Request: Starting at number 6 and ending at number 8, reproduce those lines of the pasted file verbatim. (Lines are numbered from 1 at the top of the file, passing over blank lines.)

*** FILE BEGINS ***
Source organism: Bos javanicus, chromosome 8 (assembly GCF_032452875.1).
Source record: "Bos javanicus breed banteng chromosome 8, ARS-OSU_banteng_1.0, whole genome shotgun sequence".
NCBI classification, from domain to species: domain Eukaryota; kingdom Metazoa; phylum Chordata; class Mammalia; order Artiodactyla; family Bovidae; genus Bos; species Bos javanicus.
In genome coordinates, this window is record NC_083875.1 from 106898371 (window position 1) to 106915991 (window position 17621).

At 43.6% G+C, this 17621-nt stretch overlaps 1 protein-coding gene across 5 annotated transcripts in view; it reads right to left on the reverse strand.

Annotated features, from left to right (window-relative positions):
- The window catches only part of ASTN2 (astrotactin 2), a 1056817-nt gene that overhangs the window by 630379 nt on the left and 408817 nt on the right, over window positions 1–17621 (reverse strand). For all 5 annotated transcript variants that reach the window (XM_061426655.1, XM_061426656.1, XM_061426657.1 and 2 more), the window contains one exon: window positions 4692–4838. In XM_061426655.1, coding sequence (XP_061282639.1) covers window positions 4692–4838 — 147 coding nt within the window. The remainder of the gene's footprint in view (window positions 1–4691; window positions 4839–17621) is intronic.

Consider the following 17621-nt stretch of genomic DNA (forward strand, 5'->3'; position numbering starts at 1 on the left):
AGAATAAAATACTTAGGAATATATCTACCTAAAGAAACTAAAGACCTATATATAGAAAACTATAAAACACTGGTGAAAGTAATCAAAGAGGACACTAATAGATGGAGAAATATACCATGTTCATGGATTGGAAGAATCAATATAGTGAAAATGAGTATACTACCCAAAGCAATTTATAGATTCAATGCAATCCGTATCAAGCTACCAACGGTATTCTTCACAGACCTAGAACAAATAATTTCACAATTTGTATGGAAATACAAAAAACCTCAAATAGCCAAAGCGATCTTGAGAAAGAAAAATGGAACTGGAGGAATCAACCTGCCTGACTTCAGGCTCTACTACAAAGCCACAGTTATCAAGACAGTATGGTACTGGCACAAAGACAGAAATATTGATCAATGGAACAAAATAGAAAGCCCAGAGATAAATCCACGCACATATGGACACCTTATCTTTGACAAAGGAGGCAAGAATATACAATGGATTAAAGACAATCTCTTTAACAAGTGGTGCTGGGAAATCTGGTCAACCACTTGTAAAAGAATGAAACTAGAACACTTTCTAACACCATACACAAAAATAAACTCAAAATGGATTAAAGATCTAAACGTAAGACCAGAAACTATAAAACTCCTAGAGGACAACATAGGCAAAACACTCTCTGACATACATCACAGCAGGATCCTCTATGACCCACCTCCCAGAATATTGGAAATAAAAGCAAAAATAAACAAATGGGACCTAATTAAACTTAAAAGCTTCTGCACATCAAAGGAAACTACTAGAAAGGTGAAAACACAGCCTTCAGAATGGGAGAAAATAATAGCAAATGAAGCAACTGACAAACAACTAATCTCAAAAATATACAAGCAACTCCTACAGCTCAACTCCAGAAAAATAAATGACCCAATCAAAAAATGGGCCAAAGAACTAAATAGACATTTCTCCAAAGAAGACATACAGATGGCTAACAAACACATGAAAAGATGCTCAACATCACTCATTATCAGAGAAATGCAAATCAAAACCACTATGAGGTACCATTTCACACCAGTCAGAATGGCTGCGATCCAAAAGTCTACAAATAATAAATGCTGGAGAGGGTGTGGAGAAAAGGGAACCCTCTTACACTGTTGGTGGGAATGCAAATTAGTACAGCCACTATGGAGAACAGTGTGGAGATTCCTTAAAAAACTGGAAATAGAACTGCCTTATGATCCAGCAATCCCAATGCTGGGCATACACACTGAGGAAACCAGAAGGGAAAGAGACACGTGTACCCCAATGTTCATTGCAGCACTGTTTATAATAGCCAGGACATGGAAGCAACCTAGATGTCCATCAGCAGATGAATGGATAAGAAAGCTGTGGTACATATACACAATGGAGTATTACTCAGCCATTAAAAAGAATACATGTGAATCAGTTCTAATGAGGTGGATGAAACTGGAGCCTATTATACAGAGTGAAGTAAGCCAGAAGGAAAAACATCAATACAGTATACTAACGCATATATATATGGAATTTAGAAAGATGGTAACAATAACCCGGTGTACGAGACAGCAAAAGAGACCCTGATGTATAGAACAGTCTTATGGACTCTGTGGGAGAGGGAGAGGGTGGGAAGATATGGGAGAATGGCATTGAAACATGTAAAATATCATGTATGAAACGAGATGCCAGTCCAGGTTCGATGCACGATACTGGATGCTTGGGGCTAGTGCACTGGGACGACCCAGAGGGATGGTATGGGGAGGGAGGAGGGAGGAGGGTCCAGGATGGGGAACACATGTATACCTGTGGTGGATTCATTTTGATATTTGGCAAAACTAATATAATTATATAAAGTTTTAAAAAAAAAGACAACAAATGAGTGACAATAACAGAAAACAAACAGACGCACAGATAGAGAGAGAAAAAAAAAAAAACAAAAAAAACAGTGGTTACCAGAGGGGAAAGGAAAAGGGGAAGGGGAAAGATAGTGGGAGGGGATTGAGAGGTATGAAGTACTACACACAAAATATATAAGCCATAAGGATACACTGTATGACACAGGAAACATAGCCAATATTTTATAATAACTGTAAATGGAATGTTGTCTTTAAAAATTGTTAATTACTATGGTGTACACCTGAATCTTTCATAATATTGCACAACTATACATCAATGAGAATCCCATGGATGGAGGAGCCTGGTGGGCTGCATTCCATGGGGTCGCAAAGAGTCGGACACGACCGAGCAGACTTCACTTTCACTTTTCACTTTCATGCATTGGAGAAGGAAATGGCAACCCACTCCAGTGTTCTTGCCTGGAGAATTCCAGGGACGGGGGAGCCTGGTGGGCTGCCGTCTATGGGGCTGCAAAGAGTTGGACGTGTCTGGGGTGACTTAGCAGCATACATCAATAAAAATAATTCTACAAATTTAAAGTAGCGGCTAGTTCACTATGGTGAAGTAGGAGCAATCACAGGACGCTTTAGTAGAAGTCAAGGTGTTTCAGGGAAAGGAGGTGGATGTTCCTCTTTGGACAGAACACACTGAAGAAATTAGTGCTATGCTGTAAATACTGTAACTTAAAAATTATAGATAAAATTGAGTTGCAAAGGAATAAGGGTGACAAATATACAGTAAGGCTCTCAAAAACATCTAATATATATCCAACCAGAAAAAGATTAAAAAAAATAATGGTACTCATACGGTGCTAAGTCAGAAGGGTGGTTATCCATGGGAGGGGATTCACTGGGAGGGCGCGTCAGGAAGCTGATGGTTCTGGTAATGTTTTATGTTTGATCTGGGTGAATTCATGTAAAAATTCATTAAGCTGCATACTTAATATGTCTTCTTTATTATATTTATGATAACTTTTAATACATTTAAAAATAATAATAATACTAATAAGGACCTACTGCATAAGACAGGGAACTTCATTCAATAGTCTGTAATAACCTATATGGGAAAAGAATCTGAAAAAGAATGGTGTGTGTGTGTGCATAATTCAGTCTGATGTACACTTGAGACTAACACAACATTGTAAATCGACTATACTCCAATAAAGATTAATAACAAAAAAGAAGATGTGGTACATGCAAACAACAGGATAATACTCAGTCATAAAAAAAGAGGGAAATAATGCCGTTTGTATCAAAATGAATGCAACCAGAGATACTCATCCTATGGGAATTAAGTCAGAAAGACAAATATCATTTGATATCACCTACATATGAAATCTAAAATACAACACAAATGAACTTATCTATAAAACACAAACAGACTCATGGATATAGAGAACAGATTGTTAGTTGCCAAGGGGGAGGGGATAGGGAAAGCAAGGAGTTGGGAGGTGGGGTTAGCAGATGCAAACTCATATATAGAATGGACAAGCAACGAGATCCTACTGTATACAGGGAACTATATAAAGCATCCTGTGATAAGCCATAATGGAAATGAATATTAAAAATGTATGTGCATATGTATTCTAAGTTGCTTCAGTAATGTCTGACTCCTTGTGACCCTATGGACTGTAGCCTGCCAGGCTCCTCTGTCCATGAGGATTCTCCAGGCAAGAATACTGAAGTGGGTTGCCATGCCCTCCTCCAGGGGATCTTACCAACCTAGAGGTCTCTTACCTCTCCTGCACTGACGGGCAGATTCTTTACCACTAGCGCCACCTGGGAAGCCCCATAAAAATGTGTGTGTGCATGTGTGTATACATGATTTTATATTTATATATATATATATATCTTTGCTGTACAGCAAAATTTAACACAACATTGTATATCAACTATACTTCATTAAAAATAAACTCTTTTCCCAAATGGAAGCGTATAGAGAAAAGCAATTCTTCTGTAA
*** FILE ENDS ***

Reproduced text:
Annotated features, from left to right (window-relative positions):
- The window catches only part of ASTN2 (astrotactin 2), a 1056817-nt gene that overhangs the window by 630379 nt on the left and 408817 nt on the right, over window positions 1–17621 (reverse strand). For all 5 annotated transcript variants that reach the window (XM_061426655.1, XM_061426656.1, XM_061426657.1 and 2 more), the window contains one exon: window positions 4692–4838. In XM_061426655.1, coding sequence (XP_061282639.1) covers window positions 4692–4838 — 147 coding nt within the window. The remainder of the gene's footprint in view (window positions 1–4691; window positions 4839–17621) is intronic.

Consider the following 17621-nt stretch of genomic DNA (forward strand, 5'->3'; position numbering starts at 1 on the left):